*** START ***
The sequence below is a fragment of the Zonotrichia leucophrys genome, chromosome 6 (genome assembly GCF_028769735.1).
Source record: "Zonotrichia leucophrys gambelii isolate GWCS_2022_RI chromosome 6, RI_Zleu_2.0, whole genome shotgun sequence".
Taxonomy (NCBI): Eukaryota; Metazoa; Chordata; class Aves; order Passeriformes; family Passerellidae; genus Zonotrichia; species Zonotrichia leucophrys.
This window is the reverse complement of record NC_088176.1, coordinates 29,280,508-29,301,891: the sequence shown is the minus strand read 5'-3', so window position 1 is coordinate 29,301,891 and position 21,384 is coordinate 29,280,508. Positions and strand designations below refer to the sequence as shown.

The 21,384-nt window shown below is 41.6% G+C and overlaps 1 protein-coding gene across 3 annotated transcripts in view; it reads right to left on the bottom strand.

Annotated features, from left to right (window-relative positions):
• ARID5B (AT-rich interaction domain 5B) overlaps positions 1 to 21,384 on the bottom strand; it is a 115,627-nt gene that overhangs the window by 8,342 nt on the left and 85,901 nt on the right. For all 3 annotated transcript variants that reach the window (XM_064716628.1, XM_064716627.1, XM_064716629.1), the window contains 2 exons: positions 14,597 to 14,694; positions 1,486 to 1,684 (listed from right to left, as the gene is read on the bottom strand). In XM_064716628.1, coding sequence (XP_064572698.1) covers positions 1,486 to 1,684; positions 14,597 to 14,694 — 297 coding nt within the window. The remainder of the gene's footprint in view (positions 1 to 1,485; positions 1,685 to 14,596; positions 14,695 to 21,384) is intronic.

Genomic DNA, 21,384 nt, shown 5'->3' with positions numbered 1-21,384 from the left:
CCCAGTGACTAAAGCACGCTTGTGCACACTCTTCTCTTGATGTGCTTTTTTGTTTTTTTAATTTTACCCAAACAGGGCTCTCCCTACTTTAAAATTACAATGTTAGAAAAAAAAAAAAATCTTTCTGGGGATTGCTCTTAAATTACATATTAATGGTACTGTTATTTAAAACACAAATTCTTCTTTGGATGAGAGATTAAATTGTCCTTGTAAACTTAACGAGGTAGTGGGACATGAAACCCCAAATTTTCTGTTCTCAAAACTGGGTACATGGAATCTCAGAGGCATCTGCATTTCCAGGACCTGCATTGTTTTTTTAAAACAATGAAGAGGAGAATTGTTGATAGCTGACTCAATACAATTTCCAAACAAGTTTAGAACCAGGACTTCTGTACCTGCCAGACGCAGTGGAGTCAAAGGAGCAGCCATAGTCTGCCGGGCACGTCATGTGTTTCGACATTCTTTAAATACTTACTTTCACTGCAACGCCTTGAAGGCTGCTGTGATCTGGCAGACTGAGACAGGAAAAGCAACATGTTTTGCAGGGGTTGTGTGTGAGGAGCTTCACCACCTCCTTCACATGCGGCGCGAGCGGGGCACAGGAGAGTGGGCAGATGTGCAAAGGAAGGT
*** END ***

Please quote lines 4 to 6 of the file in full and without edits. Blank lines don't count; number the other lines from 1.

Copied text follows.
This window is the reverse complement of record NC_088176.1, coordinates 29,280,508-29,301,891: the sequence shown is the minus strand read 5'-3', so window position 1 is coordinate 29,301,891 and position 21,384 is coordinate 29,280,508. Positions and strand designations below refer to the sequence as shown.

The 21,384-nt window shown below is 41.6% G+C and overlaps 1 protein-coding gene across 3 annotated transcripts in view; it reads right to left on the bottom strand.

Annotated features, from left to right (window-relative positions):